Wal-Mart Gender Discrimination Case Can Move Forward

April 26, 2010 (PLANSPONSOR.com) – A federal judge in California did a perfectly acceptable job in certifying as a class action a gender discrimination case against Wal-Mart, a U.S. appellate court has concluded in clearing the way for the case to move forward.

The 9th U.S. Circuit Court of Appeals decided that U.S. District Judge Martin J. Jenkins of the U.S. District Court for the Northern District of California followed the applicable court rules and case law in concluding that a group of women alleging Wal-Mart discriminated against female employees had marshaled enough evidence to bolster their allegations against the giant retailer. The case could turn out to represent the largest class-action suit in U.S. history, Reuters asserted in a news account about the 9th Circuit ruling.

Circuit Judge Michael Daly Hawkins, writing for the appellate court, said Jenkins had, among other things, properly decided the issue of whether there were too many plaintiffs for the case to be tried separately and whether there were enough issues common to all plaintiffs to make a class action case manageable. Jenkins had certified a class made up of all women employed by Wal-Mart at any time after December 26, 1998, and encompassing all claims for injunctive relief, declaratory relief, and back pay.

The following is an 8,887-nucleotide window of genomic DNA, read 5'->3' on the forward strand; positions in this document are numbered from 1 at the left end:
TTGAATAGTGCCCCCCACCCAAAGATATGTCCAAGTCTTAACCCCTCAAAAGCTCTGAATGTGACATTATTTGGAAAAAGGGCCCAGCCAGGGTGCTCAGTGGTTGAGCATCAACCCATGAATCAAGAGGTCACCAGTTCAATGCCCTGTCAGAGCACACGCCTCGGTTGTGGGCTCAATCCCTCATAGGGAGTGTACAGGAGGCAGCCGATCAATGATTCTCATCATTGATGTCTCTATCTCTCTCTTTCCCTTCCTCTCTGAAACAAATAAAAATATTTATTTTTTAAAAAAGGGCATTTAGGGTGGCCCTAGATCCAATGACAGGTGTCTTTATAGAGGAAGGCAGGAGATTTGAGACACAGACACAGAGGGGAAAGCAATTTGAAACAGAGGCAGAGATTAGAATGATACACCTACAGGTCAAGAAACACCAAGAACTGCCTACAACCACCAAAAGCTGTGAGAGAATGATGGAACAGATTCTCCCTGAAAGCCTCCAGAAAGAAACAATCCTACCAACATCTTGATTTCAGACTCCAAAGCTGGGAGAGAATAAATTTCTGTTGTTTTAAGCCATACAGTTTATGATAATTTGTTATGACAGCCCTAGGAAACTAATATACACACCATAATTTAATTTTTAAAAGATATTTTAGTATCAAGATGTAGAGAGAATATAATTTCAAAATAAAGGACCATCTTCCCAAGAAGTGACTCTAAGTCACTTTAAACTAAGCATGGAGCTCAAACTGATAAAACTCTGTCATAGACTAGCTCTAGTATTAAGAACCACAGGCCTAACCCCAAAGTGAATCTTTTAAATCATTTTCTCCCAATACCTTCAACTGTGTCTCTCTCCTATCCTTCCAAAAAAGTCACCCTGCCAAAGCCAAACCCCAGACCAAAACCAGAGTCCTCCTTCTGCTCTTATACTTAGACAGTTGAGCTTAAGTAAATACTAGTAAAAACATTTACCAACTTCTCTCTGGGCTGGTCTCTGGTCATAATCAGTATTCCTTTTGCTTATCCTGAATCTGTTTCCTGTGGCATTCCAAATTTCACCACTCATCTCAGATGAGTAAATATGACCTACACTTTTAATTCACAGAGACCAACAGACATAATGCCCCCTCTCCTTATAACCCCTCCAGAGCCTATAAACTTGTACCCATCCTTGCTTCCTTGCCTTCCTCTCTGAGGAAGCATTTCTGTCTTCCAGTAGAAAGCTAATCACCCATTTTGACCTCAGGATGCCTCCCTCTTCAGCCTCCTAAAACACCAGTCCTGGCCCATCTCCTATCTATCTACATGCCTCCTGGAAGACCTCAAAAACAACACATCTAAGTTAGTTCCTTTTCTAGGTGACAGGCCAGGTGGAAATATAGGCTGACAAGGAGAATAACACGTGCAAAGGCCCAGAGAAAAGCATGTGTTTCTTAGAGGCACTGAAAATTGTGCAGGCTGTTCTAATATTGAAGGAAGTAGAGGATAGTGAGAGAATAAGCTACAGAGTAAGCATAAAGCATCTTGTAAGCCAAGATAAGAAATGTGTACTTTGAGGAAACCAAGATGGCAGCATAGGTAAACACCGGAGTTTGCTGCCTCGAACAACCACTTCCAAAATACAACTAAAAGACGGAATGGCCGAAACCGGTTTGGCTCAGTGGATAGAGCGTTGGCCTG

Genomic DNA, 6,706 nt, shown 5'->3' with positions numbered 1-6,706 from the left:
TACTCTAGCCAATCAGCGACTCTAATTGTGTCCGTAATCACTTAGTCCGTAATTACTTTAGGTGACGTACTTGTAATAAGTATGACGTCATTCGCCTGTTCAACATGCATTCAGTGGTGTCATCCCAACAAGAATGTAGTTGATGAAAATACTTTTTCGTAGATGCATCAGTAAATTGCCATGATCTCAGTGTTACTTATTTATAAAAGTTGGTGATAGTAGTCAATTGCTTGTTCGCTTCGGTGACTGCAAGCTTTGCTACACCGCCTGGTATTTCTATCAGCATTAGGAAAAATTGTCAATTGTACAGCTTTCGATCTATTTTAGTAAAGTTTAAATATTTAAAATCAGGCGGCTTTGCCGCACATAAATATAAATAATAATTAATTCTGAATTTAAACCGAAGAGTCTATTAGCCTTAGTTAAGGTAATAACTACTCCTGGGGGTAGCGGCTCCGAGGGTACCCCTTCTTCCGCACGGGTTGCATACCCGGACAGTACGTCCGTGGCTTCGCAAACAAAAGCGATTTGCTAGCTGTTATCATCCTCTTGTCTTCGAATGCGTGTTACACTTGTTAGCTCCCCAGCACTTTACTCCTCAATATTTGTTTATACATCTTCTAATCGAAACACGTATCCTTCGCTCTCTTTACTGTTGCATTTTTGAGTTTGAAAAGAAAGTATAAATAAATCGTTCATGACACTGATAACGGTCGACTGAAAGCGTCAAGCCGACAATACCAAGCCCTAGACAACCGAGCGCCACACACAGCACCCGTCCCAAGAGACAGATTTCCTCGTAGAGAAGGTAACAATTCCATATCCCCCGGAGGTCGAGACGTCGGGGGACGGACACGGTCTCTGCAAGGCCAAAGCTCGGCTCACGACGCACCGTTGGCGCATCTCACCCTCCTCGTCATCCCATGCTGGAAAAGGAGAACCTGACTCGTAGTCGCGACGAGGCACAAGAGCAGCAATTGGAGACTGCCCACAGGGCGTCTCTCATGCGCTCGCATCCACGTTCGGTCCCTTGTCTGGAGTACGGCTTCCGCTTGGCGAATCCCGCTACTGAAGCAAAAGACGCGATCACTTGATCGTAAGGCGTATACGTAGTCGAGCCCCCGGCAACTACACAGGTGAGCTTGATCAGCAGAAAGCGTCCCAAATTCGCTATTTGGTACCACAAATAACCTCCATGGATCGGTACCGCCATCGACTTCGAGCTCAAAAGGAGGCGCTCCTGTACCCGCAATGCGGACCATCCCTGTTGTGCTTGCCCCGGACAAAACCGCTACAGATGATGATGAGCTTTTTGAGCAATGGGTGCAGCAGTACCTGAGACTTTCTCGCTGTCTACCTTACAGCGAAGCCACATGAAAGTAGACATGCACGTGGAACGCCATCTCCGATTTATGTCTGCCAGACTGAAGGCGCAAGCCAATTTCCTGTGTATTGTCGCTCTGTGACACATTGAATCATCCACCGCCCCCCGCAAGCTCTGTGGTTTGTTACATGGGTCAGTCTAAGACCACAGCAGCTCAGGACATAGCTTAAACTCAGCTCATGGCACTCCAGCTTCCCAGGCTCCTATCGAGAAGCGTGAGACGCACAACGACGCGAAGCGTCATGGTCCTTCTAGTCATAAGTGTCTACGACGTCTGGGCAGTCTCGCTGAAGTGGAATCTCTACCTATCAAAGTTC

Plaintiffs allege that women employed in Wal-Mart stores are paid less than men incomparable positions, despite having higher performance ratings and greater seniority, and receive fewer—and wait longer for—promotions to in-store management positions than men.  The suit alleges Wal-Mart’s strong, centralized structure fosters or facilitates gender stereotyping and discrimination, that the policies and practices underlying this discriminatory treatment are consistent throughout Wal-Mart stores, and that this discrimination is common to all women who work or have worked in Wal-Mart stores.

“Plaintiffs have exceeded the permissive and minimal burden of establishing commonality by providing: significant evidence of company-wide corporate practices and policies, which include excessive subjectivity in personnel decisions, gender stereotyping, and maintenance of a strong corporate culture; statistical evidence of gender disparities caused by discrimination; and anecdotal evidence of gender bias,” Hawkins wrote. “Together, this evidence raises an inference that Wal-Mart engages in discriminatory practices in compensation and promotion that affect all plaintiffs in a common manner.”

The 9th Circuit ruling is at http://www.ca9.uscourts.gov/datastore/opinions/2010/04/26/04-16688.pdf.